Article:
Phonics Reading

All Eyes and Ears on Deck

May 25, 2017

Using Phonogram Cards in the Classroom

In a recent Tenspire post titled Flashy Phonics, I listed some of my favorite resources for phonogram card use in the classroom. Although I may be working a bit backwards (what else is new?!), I want to share some appropriate ways to incorporate these cards and their additional online resources into your instruction.


Phonogram cards that have been previously taught to the students are great for a whole group warm-up at the beginning of a literacy block. I know teachers who incorporate motions, trace the letters, or sing the phonograms for multisensory use of the cards. Some teachers use these decks daily and some use them just once weekly to review depending on their students’ needs. Remember you don’t have to use the entire deck daily!

Study of Specific Sounds

Phonogram cards are a must have for introduction of new sounds. I must admit that these cards have taught me a thing or two over the years as to why we spell words the way we do. I was never taught any phonics rules in school, and even though I have always been an avid reader, I am a terrible speller to this day. Seeing that there are reliable methods to spelling certain sounds has been eye opening for both myself and my students. Having ownership over these rules is one of the keys to being a confident and independent reader, speller, and writer.  Make sure to display current instructional cards in a prominent location for student reference.

Vocabulary/Spelling Instruction for Later Speaking/Writing Application 

With advanced students or for a vital step towards application of the sounds you have studied, have students dissect their new spelling and/or vocabulary words in comparison to the phonogram cards. Once students have conducted this deeper analysis of the words, they will be more likely to embed them into future use and less likely to misspell them. After all, your end goal is not for students to just be able to READ the words. You want your kiddos to understand word meanings, acknowledge how to use those words in context, and you want them to feel comfortable with incorporating their newly acquired lexicon into their speech and writing.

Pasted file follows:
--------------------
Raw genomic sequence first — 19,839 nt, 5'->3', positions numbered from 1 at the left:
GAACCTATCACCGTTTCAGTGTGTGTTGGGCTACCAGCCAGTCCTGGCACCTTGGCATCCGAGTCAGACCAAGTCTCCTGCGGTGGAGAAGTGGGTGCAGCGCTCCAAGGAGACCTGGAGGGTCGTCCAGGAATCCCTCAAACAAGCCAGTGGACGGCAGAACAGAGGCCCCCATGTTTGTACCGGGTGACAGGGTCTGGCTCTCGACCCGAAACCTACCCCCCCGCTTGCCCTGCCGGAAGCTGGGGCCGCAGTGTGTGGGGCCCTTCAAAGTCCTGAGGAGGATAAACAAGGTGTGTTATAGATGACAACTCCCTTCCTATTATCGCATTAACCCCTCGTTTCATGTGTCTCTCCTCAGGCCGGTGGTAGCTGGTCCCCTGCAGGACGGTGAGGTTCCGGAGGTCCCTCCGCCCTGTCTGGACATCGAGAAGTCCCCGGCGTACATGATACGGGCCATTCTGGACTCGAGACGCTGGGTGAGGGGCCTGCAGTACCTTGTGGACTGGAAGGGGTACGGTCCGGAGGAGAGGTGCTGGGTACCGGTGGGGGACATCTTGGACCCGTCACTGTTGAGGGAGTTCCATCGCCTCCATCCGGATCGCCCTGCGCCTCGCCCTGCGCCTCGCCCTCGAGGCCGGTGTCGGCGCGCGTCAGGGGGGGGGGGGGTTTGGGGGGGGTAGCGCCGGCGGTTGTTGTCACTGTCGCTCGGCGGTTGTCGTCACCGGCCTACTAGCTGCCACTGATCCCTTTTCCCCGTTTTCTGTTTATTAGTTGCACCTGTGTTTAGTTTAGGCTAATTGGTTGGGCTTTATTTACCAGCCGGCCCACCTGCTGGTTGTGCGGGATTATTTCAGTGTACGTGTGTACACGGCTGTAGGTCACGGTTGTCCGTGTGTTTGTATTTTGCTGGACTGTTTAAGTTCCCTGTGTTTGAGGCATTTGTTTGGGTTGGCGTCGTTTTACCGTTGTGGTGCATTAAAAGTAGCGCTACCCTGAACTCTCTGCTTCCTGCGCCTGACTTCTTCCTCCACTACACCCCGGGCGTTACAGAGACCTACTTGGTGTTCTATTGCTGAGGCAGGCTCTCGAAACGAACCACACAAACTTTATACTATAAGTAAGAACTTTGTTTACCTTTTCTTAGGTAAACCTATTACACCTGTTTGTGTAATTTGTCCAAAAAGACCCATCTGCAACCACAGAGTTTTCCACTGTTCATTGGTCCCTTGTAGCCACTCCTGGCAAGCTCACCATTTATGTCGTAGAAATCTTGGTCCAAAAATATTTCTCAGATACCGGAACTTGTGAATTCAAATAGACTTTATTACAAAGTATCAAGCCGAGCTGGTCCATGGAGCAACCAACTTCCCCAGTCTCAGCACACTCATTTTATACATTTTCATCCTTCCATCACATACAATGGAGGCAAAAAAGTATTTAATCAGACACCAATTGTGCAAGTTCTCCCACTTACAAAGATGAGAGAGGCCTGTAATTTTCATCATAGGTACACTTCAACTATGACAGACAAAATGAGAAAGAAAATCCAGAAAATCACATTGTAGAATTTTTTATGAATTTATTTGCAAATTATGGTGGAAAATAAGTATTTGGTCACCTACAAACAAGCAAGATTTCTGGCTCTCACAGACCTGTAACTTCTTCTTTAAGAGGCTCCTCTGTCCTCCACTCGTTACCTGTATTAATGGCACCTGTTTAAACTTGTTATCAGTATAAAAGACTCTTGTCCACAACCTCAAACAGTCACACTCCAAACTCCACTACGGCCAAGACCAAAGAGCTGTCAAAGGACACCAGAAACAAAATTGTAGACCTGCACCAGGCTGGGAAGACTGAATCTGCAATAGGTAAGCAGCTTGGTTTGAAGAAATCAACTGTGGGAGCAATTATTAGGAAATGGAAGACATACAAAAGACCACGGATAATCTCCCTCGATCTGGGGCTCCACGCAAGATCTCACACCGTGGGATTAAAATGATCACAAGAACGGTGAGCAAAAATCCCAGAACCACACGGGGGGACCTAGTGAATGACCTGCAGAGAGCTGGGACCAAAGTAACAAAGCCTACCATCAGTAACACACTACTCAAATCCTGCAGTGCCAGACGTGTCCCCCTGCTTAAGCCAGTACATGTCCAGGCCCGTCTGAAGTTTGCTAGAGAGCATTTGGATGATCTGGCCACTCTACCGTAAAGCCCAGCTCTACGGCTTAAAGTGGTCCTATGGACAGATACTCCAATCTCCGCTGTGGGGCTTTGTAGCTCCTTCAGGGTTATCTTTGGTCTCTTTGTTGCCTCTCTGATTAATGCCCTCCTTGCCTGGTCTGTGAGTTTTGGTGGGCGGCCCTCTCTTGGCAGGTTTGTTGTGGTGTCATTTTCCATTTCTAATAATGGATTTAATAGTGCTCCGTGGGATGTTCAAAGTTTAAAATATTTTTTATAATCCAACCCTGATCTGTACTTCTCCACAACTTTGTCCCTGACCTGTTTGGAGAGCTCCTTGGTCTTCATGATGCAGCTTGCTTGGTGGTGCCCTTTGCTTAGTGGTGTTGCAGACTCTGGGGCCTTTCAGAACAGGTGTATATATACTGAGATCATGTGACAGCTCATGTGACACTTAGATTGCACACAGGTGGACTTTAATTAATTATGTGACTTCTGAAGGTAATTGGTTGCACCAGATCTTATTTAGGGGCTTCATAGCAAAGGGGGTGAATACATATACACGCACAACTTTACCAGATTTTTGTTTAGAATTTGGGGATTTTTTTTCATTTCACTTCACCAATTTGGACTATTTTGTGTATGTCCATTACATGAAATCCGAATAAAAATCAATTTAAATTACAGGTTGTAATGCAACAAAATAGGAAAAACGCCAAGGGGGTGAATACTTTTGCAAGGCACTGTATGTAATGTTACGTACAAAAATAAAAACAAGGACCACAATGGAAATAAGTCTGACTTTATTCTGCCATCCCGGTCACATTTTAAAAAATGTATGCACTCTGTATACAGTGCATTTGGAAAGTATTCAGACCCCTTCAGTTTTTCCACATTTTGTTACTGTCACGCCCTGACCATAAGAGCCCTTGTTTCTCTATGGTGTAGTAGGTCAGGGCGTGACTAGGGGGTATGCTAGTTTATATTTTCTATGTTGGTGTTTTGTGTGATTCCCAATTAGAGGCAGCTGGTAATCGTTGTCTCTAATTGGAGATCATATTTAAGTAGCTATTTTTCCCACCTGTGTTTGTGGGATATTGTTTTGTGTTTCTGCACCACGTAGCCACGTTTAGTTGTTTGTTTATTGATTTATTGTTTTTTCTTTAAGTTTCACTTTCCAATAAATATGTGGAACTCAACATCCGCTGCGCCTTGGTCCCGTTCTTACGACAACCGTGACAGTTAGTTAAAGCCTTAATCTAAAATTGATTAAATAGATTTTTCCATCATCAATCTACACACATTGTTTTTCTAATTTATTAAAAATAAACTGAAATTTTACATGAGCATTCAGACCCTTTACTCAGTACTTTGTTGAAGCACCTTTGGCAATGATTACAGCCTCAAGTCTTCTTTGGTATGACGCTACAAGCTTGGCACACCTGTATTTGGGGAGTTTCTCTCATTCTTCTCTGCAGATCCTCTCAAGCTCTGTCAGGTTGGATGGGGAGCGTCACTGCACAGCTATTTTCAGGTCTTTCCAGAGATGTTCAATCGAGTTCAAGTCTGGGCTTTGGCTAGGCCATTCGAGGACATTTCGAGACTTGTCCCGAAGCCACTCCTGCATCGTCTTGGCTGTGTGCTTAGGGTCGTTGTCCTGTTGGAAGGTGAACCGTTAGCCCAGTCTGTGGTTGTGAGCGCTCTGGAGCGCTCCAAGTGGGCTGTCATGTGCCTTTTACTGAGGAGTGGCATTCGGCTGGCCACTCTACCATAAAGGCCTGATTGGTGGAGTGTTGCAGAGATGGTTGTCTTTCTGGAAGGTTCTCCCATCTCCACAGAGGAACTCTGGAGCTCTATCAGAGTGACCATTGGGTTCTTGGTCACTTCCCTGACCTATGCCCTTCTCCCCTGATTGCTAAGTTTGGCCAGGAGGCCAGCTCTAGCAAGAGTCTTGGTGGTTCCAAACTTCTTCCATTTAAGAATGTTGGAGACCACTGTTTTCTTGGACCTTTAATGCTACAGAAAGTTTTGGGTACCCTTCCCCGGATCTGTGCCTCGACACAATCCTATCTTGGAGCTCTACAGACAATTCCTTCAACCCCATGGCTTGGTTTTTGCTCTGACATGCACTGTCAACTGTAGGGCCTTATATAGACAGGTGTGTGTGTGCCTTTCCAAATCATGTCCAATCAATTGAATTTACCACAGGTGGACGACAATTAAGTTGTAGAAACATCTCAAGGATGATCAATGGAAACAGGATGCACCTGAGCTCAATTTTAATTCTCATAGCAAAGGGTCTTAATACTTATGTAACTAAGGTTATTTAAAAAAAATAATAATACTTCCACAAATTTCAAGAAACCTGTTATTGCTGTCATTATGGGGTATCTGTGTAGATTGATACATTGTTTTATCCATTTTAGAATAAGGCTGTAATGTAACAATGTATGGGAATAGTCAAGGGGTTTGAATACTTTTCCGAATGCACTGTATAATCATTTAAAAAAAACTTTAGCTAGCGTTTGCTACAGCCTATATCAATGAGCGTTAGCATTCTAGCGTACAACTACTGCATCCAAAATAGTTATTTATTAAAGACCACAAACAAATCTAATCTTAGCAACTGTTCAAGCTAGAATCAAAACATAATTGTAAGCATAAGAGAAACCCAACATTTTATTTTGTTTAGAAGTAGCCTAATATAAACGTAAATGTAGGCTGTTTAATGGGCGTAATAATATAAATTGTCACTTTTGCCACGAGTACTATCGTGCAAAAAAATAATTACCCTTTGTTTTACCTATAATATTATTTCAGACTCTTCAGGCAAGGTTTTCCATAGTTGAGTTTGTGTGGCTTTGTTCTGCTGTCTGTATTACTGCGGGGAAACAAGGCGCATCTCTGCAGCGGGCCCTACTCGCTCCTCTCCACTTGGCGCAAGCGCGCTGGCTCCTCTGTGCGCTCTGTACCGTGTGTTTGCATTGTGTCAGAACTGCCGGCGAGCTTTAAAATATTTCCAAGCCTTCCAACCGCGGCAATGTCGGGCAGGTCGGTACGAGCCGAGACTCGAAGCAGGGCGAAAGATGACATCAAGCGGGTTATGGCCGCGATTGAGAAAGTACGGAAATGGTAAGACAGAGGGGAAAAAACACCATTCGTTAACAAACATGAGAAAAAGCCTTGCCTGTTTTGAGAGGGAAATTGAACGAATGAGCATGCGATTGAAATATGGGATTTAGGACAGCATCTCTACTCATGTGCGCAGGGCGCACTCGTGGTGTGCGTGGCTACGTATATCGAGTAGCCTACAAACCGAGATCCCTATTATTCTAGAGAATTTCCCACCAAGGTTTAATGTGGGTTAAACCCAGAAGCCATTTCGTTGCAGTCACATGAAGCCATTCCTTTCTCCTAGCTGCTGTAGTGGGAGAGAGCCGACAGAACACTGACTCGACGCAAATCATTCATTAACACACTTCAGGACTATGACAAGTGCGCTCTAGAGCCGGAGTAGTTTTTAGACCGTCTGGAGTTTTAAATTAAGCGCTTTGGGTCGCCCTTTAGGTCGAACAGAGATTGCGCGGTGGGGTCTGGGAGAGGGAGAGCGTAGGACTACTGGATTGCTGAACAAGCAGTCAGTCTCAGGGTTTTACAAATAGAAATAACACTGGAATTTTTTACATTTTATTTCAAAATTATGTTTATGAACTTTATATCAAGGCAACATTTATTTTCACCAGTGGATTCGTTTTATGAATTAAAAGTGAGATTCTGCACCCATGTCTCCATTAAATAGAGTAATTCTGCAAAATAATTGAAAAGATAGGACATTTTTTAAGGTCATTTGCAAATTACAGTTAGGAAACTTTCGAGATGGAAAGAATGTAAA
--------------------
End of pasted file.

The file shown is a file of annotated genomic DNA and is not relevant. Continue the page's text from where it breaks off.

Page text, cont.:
Intense Review for Struggling Students

Most intervention programs for students who are behind in basic decoding incorporate use of some type of phonogram card set. These students usually benefit from small group review of the phonogram cards and their governing rules. I have been told by the experts to simplify the rules as to not overwhelm the students who may have trouble with retention. Tracing the letters (graphemes) in sand or air writing and incorporating movements can benefit struggling readers as it gives them one more place (neural pathway) of storage for the sounds/letters in their brains. Students who are behind may require extra practice with phonogram cards, but use your teacher expertise and assessment options to know when it is time to move on as not to bore the students with the monotony of the flashcards. Too much skill and drill can render this great tool of phonogram cards less effective in the long run if kids want to run and hide when they spot the card deck. Incorporate some of the online phonogram resources from the recent Tenspire post to mix up instruction as well.

The Flashy Phonics post ended with an important disclaimer: you should not only teach phonics in isolation. I need to reiterate that point here, because the research shows that isolation is NOT how students best acquire the rules that govern the English language. The point of using the phonogram cards is to introduce new sounds/spellings or to review previously learned rules. Students need direct, explicit instruction in the rules of their language to aid in their future decoding (reading) and encoding (spelling) experiences. Instead of being paralyzed when approaching a new word, students will be equipped with ideas for suitable word attack options. Approximately 80% of words follow typical phonics patterns. The remaining 20% can be memorized, although they often have patterns of their own depending on their etymology. One can assign those few exceptional words to “rule breaker jail” or record then into word discovery journals- more on this next month. In the meantime, have fun with your flashy phonics and watch your students’ literacy skills blossom right before your very eyes (and ears)!


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